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The Ice Folk And The Earth Folk
by [?]

The first Ohio stories are part of the common story of the wonderful Ice Age, when a frozen deluge pushed down from the north, and covered a vast part of the earth’s surface with slowly moving glaciers. The traces that this age left in Ohio are much the same as it left elsewhere, and the signs that there were people here ten thousand years ago, when the glaciers began to melt and the land became fit to live in again, are such as have been found in the glacier drift in many other countries. Even before the ice came creeping southwestwardly from the region of Niagara, and passed over two thirds of our state, from Lake Erie to the Ohio River there were people here of a race older than the hills, as the hills now are; for the glaciers ground away the hills as they once were, and made new ones, with new valleys between them, and new channels for the streams to run where there had never been water courses before. These earliest Ohioans must have been the same as the Ohioans of the Ice Age, and when they had fled southward before the glaciers, they must have followed the retreat of the melting ice back into Ohio again. No one knows how long they dwelt here along its edges in a climate like that of Greenland, where the glaciers are now to be seen as they once were in the region of Cincinnati. But it is believed that these Ice Folk, as we may call them, were of the race which still roams the Arctic snows. They seem to have lived as the Eskimos of our day live: they were hunters and fishers, and in the gravelly banks of the new rivers, which the glaciers upheaved, the Ice Folk dropped the axes of chipped stone which are now found there. They left nothing else behind them; but similar tools or weapons are found in the glacier-built river banks of Europe, and so it is thought that the race of the earliest Ohio men lived pretty much all over the world in the Ice Age.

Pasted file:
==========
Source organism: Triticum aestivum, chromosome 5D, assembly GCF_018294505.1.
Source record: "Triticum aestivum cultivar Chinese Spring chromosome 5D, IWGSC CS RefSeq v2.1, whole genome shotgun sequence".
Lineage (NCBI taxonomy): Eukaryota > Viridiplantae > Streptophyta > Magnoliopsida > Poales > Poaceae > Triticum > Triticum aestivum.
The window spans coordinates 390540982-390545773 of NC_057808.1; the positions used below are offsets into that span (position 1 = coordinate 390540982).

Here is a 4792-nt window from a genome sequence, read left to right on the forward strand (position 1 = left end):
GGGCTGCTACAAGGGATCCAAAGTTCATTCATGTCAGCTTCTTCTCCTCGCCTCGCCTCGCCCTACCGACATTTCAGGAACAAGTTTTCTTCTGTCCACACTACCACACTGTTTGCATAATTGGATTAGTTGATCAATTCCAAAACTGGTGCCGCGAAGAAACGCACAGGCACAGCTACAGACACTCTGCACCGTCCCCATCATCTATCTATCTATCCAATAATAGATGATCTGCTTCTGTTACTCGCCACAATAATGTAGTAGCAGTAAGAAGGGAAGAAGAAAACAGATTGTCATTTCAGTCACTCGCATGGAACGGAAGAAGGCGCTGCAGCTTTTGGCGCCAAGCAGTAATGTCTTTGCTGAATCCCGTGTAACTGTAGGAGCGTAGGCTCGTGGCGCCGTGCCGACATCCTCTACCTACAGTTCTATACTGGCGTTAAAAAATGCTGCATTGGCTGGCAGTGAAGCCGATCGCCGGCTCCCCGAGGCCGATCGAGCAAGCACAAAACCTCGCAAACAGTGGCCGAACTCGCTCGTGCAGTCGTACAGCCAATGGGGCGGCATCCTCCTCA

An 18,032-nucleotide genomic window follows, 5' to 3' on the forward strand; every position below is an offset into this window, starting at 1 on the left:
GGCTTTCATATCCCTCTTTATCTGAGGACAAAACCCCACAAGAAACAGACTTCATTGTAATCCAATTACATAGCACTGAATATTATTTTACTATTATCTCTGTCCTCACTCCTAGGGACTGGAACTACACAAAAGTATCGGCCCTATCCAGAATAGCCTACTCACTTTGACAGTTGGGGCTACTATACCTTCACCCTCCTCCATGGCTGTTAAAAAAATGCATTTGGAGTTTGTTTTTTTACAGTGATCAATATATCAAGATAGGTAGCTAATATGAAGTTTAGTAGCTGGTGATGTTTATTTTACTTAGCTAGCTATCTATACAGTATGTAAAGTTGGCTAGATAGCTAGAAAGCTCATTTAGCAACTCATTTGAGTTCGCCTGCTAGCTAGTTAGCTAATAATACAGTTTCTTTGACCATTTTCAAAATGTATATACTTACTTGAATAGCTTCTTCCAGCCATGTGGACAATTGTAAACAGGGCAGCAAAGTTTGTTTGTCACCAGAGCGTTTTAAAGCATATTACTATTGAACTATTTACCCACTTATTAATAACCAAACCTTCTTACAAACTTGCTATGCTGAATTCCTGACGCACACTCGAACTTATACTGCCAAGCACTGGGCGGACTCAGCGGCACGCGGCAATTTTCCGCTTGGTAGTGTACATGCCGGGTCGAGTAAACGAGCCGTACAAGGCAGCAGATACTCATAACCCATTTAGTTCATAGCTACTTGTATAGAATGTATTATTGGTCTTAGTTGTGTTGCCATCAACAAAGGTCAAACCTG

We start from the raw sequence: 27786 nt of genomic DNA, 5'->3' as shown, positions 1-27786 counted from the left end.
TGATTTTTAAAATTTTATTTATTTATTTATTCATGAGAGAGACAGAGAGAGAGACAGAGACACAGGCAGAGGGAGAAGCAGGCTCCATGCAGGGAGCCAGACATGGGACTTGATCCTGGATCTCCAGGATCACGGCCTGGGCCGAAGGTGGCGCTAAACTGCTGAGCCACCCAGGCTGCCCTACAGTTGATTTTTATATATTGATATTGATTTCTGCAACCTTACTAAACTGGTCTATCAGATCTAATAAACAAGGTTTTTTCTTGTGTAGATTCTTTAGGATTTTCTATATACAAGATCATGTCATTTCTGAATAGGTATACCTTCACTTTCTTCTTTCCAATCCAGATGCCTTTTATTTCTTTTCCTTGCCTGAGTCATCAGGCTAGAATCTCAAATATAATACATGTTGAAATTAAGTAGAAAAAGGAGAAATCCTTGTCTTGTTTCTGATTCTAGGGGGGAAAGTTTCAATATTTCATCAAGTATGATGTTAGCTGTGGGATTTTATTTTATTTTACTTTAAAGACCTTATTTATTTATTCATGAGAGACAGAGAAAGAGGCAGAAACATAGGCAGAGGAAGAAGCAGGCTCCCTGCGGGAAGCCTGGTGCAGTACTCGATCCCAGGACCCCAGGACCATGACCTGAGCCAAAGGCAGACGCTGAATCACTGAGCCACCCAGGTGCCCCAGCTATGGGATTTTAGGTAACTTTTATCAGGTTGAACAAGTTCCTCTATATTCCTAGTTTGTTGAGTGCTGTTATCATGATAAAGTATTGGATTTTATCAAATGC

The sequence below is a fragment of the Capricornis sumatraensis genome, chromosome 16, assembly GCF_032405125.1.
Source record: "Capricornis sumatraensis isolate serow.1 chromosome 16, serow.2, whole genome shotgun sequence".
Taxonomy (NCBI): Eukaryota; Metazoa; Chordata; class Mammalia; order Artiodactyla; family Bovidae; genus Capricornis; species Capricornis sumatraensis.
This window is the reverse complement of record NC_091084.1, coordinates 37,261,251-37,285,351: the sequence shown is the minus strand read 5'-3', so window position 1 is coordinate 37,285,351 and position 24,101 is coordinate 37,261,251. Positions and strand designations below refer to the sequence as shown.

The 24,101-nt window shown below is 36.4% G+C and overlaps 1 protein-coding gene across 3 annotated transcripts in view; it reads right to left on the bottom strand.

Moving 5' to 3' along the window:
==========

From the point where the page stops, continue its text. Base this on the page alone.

One of the learned writers[*] who is surest of them and has told us most about them, holds that they were for their time and place as worthy ancestors as any people could have; and we could well believe this because the Ohio man has, in all ages, been one of the foremost men.

* Professor G. F. Wright.

Our Ice Folk were sturdy, valiant, and cunning enough to cope with the fierce brute life and the terrible climate of their day, but all they have left to prove it is the same kind of stone axes that have been found in the drift of the glaciers, along the water courses in Northern France and Southern England.

Our Ice Folk must have dressed like their far-descended children, the Eskimos, in furs and skins, and like them they must have lived upon fish and the flesh of wild beasts. The least terrible of these beasts would have been the white bear; the mammoth and mastodon were among the animals the Ice Folk hunted for game, and slew without bows or arrows, for there was no wood to make these of. The only weapon the Ice Folk had was the stone ax which they may have struck into their huge prey when they came upon it sleeping or followed in the chase till it dropped with fatigue. Such an ax was dug up out of the glacial terrace, as the bank of this drift is called, in the valley of the Tuscarawas, in 1889, perhaps ten thousand years after it was left there. It was wrought from a piece of black flint, four inches long and two inches wide; at the larger end it was nearly as thick as it was wide, and it was chipped to a sharp edge all round. Within the present year another of the Ice Folk’s axes has been found near New London, twenty-two feet under ground, in the same kind of glacial drift as the first. But it seems to have been made of a different kind of stone, and to have been so deeply rotted by the long ages it had been buried that when its outer substance was scratched away, hardly anything of the hard green rock was left.